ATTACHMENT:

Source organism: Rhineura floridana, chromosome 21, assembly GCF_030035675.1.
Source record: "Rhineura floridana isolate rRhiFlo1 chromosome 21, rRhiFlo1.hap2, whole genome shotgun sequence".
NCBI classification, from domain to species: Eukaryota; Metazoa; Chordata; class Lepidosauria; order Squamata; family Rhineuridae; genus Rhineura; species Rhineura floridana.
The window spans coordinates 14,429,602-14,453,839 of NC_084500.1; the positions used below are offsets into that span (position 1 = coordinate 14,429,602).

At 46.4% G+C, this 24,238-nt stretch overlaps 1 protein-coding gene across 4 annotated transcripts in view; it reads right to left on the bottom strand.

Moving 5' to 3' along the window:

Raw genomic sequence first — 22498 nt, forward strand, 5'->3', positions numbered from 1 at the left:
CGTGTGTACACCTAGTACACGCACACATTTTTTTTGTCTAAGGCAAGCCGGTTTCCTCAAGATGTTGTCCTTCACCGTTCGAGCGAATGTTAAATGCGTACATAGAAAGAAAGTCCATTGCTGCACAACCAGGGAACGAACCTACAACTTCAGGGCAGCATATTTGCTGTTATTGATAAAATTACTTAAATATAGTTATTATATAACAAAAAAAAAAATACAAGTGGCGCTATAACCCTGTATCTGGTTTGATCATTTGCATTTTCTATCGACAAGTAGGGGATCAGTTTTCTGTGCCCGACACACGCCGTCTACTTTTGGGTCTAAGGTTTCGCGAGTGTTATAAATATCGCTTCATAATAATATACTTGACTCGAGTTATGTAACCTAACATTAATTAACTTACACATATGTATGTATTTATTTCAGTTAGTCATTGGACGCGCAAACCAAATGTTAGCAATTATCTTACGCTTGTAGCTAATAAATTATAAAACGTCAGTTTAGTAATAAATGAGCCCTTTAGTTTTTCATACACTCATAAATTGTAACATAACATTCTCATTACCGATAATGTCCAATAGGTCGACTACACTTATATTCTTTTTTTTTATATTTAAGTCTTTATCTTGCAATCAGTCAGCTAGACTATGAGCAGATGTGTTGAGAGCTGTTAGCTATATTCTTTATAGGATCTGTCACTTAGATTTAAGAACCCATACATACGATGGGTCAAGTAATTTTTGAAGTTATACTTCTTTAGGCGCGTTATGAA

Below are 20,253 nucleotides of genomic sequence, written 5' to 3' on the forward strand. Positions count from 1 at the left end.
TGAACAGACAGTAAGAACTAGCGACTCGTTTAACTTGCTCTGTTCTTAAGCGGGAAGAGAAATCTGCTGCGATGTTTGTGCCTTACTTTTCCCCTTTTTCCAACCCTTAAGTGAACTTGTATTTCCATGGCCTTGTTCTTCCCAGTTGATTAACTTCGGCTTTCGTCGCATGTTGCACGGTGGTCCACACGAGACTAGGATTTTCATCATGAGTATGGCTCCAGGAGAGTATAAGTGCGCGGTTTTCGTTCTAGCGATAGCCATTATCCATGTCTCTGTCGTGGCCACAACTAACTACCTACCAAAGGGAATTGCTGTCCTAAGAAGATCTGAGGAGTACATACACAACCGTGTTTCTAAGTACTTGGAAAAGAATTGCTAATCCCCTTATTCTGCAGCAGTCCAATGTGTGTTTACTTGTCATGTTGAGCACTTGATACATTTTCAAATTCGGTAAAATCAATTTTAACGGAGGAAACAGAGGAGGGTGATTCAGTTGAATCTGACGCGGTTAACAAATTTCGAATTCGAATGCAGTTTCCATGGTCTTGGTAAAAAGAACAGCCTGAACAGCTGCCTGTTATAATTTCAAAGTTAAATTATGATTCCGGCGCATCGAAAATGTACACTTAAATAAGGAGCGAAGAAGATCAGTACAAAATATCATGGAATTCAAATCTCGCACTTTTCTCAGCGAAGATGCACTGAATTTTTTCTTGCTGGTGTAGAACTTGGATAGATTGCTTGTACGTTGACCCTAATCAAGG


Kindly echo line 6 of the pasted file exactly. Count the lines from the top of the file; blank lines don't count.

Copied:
Moving 5' to 3' along the window: